The leather-bound copy of Jane Eyre sits on my bookcase, amidst the others I've collected over the years, a library to which I return, as both reader and writer, time and again.
Alphabetized newer paper and hardbacks stand alongside older novels, dating to the early 1900s, handed down through generations of my family, pages puckered slightly from contact with water--tears, rain from a day outdoors when the weather changed quickly, who can say? Books with history, the history of the readers--my grandmother and mother--who forgot their difficult lives while immersed in the ivory pages.
Precisely how Jane Eyre came into my grandmother's hands is the subject of debate, as were so many things in the Weatherill family. She may have borrowed, and never returned, it from her grandmother, Frances, writing her name, Esther Archer, on the flyleaf.
She needed something to belong to her, that wouldn't disappoint or abandon her. In her mind, she was Jane Eyre, orphaned, misunderstood, a character in her very own Pacific Northwest gothic. Book tucked under her arm, she'd climbed the tree at the edge of the property near Shelton, Washington, where her older sister, Ruth, who was afraid of heights, couldn't reach her. (She probably had another bruise on her forehead from a hairbrush fight they'd had that morning.)
She called it her Scottish tree, in honor of her deceased father; he'd died of a heart attack, her mother of appendicitis not long before. We're Welsh, not Scottish, you idiot, Ruth yelled from the base of the tree, contentious as ever, even in matters of ancestry. They were born in America, but the connections to their British Isles past, their blood, mattered, even then. Ruth was beautiful. Ruth was smart. Ruth was always right.
Then there was my grandmother, the chubby, flame-haired, unruly younger sister who didn't know how to behave, her younger brother, too. Too much like her father; that's what happens when you marry into trade, Frances said. He wasn't a gentleman. He didn't come from money. Frances, matriarch supreme, still played by the old rules, even though the family had left England for America years before.
Not that the proud Weatherills had money either, not anymore, their fortune and position in society gone. Having been a lady in waiting to Queen Victoria, as Frances was, didn't matter in Shelton. The only things she had left was a sense of entitlement, and a husband who drank too much.
It was the summer Frances sent my grandmother and her brother to live with different relatives; only Ruth remained. My grandmother, feeling the sting of rejection, slipped Jane Eyre into the bottom of her carpetbag. A rattling truck waited for her by the gate, driven by a man she'd never met, a man who had married a distant cousin and later paid my grandmother little mind except at night while his wife slept.
Sometimes, after he'd gone, she held the book to her chest. Perhaps she would become a teacher and travel to a faraway place and live a different sort of life, like Jane did. She tried to tell her cousin about the abuse, but she blamed her and sent my grandmother back to Frances. Let the nuns deal with you, Frances said, and shipped her off to convent school in Portland, Oregon. To my grandmother's surprise, the saints seemed sympathetic; they'd been through worse versions of hell than she had. Grateful for some degree of stability and understanding, she converted before graduation.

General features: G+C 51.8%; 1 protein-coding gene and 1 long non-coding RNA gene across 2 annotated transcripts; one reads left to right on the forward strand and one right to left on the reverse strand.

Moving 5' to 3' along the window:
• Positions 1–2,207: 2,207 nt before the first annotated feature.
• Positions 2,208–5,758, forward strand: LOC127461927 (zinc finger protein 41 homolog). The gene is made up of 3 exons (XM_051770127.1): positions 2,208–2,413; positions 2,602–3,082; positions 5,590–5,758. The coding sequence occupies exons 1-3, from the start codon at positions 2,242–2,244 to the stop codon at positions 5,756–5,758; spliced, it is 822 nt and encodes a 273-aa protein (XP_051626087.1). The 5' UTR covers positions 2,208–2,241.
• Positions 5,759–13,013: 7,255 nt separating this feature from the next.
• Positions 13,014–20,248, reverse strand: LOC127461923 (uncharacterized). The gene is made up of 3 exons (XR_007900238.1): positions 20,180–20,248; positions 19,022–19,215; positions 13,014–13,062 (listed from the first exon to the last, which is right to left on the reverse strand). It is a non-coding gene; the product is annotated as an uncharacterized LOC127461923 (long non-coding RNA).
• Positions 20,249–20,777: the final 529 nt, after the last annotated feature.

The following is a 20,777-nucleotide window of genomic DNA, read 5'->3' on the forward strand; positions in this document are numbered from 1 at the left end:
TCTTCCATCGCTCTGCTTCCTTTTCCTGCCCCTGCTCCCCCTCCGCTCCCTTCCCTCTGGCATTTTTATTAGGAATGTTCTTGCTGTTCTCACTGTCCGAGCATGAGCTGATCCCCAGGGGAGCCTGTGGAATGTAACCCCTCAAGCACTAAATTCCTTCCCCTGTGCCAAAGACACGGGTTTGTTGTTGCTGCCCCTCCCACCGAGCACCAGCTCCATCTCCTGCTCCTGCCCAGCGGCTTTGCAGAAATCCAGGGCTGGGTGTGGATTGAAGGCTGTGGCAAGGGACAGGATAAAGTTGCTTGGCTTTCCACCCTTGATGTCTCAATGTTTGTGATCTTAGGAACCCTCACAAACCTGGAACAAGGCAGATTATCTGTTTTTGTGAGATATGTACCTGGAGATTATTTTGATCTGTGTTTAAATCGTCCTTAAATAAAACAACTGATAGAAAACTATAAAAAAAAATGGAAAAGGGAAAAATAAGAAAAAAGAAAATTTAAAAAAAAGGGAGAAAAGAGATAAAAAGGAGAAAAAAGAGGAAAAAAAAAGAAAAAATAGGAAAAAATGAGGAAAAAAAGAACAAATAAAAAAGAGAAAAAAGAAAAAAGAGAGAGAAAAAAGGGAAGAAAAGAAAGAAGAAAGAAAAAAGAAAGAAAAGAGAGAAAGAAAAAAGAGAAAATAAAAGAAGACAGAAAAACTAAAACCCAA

Marriage at 17 followed, her new home a cabin in the woods not far from where she grew up. Her first child drowned in a well a year later. Another child, my mother, was born, to replace the one who had been lost. Maybe my grandmother wanted a Rochester. She got my grandfather instead, a man as reserved as she was voluble. They bitterly divorced when my mother was six, at a time when Catholics never separated. My grandmother went to work as a secretary, acquiring more books for her growing library, the classics she would have read if she'd gone to college: Steinbeck, Dickens, Buck, Tolstoy, Maugham, Dostoevsky.
My mother was a latchkey child, cooking for herself, keeping house. She took custody of Jane Eyre and all the wisdom and promise it held. She too saw a version of herself on its pages, a child alone much of the time, abused by a babysitter, judged by a severe nun, who wouldn't let her read her valedictorian speech at her eighth grade graduation because of her questionable background. She began to assemble a her own library, Little Women being a favorite, evidence of a complete, loving family, she hoped to have some day.
My grandmother gave her books every holiday, and she carried on the tradition with me. My mother had a keen literary eye: the work of Joan Aiken (The Wolves of Willoughby Chase, The Witch of Blackbird Pond, A Wrinkle in Time), stories childhood peril and redemption.
But it's that early edition of Jane Eyre that's most precious to me, its haunting, otherworldly atmosphere and sense of loss inspiring, in part, my most recent work, The Cottage at Glass Beach.
Novels like Jane Eyre present a rare opportunity to see ourselves, and the world around us, more clearly, offering escape from our daily lives and hope for the future. That simple, slender volume isn't just a classic story; it contains the sum of its readers' lives, a journey that continues with every hand that turns the page.